Dr. Peter Lawton was elected Director of the Centre for Marine Biodiversity in Dec. 2006, replacing Dr. Ellen Kenchington (CMB's first Director). He is a Research Scientist with the Department of Fisheries and Oceans at the St. Andrews Biological Station. He received his academic training in the United Kingdom, gaining a B.Sc. in Environmental Science from the University of Bradford in 1978, then a Ph.D. in Marine Zoology from the University of Wales in 1983. He conducted post-doctoral research at the St. Andrews Biological Station from 1983 - 1985 as a Visiting Fellow in Canadian Government Laboratories. He subsequently moved to the Marine Sciences Research Center, State University of New York, Stony Brook, initially as a National Sea Grant Program Postdoctoral Fellow, then becoming a temporary member of the university faculty. His doctoral and postdoctoral research was focussed on the foraging behaviour of decapod crustaceans in a variety of theoretical and applied ecological contexts, including the control of crab predation in commercial bivalve aquaculture. He returned to the St. Andrews Biological Station in 1989 as a Research Scientist responsible for lobster and crab fisheries science programs in the Bay of Fundy.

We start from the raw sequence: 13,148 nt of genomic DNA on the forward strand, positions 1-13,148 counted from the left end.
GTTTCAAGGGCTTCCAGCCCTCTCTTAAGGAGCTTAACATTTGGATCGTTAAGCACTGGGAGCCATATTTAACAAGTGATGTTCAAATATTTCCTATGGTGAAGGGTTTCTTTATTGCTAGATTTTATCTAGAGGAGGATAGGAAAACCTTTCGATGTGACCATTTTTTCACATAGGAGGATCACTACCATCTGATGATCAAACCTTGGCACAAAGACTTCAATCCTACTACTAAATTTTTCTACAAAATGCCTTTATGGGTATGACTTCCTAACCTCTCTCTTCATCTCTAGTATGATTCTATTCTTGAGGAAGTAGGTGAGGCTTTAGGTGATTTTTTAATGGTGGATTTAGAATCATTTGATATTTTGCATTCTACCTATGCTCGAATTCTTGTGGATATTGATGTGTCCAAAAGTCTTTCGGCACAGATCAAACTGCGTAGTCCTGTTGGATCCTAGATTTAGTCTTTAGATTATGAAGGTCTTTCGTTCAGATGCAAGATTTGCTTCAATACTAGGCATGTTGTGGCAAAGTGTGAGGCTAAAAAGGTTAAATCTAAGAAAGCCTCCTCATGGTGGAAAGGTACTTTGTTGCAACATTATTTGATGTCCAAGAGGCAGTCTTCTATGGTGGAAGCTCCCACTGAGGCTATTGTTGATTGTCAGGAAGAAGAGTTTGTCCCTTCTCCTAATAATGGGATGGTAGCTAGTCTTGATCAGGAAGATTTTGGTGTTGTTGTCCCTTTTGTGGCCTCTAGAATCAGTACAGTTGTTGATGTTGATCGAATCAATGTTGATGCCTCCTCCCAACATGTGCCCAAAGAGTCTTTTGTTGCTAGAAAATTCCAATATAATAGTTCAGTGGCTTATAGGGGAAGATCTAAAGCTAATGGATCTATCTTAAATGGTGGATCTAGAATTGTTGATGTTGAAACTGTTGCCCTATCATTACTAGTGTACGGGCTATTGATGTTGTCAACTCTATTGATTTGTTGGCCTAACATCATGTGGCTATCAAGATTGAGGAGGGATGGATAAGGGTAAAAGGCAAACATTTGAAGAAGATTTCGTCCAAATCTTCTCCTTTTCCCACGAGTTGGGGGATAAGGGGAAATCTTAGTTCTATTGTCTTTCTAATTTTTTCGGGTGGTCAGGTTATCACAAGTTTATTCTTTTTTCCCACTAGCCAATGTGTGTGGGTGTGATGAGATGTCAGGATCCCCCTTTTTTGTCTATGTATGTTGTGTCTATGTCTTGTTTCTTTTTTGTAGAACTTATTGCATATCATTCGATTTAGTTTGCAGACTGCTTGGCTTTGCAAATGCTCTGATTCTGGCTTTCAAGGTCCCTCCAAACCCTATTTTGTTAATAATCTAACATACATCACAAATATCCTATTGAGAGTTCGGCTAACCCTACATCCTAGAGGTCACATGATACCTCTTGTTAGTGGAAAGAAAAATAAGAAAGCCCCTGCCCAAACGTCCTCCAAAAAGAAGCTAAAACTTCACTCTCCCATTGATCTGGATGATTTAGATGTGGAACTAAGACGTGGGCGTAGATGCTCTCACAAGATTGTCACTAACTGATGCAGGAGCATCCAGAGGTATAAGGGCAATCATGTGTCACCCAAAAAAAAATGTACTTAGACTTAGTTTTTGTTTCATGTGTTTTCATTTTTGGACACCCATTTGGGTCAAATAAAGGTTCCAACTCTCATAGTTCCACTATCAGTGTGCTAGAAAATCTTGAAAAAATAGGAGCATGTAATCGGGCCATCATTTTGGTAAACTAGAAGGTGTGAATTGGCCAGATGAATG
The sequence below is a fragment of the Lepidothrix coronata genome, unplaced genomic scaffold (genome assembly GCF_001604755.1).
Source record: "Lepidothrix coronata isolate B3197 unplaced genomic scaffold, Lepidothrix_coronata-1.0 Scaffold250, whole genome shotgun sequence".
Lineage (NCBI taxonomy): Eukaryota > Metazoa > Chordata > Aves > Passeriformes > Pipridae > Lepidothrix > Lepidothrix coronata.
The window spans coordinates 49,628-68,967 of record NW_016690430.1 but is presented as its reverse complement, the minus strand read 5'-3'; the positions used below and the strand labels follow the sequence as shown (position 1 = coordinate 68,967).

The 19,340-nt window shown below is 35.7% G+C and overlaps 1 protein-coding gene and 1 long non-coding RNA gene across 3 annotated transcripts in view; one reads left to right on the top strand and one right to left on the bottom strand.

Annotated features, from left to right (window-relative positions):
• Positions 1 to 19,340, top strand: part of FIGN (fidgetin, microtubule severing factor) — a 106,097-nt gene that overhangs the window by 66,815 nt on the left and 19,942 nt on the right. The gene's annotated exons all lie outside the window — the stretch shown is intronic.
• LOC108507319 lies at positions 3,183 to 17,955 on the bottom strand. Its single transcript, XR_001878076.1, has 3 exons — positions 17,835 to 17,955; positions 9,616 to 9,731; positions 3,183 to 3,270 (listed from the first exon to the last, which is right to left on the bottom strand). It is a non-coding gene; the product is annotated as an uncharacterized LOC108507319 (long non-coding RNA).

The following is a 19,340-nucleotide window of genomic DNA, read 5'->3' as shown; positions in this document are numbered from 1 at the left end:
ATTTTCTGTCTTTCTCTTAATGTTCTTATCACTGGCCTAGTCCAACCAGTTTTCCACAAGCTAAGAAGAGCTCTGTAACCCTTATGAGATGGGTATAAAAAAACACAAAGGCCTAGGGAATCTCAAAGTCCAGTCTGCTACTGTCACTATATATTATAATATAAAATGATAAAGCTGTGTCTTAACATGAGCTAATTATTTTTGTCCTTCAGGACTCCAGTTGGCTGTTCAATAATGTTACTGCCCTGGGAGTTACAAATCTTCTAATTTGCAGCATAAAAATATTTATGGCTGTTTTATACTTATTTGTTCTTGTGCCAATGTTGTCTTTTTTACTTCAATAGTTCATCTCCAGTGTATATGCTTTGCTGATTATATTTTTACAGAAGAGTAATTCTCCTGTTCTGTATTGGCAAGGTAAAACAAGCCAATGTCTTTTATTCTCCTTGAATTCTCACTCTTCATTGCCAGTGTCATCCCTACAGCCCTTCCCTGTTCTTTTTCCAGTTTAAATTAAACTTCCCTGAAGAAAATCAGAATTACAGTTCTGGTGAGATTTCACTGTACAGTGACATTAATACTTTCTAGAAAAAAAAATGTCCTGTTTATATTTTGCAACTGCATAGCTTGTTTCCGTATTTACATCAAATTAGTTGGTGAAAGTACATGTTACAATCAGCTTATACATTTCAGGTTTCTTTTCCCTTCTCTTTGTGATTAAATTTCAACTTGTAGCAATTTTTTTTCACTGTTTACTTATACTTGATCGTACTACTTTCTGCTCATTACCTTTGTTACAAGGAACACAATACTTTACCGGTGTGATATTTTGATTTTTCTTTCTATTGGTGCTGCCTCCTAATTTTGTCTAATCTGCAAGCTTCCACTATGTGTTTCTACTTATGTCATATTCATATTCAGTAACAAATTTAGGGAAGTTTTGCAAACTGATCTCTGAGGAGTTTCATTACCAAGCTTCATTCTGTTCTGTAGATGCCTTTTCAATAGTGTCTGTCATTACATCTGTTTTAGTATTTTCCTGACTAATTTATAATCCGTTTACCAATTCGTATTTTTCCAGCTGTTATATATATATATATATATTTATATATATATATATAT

Between 1989 and 2004 Dr. Lawton led a program of research to investigate the habitat requirements of lobsters and to explore benthic recruitment processes in decapod crustaceans. This work involved extensive field studies using SCUBA diving and surface-deployed video approaches which Dr. Lawton’s team has developed, as well as periodic collaborations with other scientists using ROV and research submersible approaches to study deep-water lobster and crab populations. In the mid-1990’s Dr. Lawton recognized the need for better survey techniques and data integration to investigate coastal marine habitat use by lobsters and other marine organisms at landscape scales.
Since 2004 Dr. Lawton and his DFO colleague Mr. Michael Strong (whose underwater photographic talents are well recognised by Centre of Marine Biodiversity members) have adapted these survey approaches to address broader marine biodiversity questions. Dr. Lawton has chaired the Steering Committee for CMB's Gulf of Maine Discovery Corridor program since 2004. He has recently begun to expand his research interests back out to deeper-water environments, working with Ellen Kenchington and university collaborators Drs. Anna Metaxas and Paul Snelgrove to apply remote video systems, such as the ROPOS deepwater Remotely Operated Vehicle, to benthic habitat characterisation within the corridor.
Key words: invertebrate fisheries, decapod crustaceans, predation, benthic studies, aquaculture:fisheries interaction, geospatial approaches, coastal habitat inventory, landscape ecology
For further information, please email Peter Lawton or contact him at the address below:
Fisheries and Oceans Canada
St. Andrews Biological Station
531 Brandy Cove Road
St. Andrews, New Brunswick,
Canada, E5B 2L9
Office: (506) 529-5919
Fax: (506) 529-5862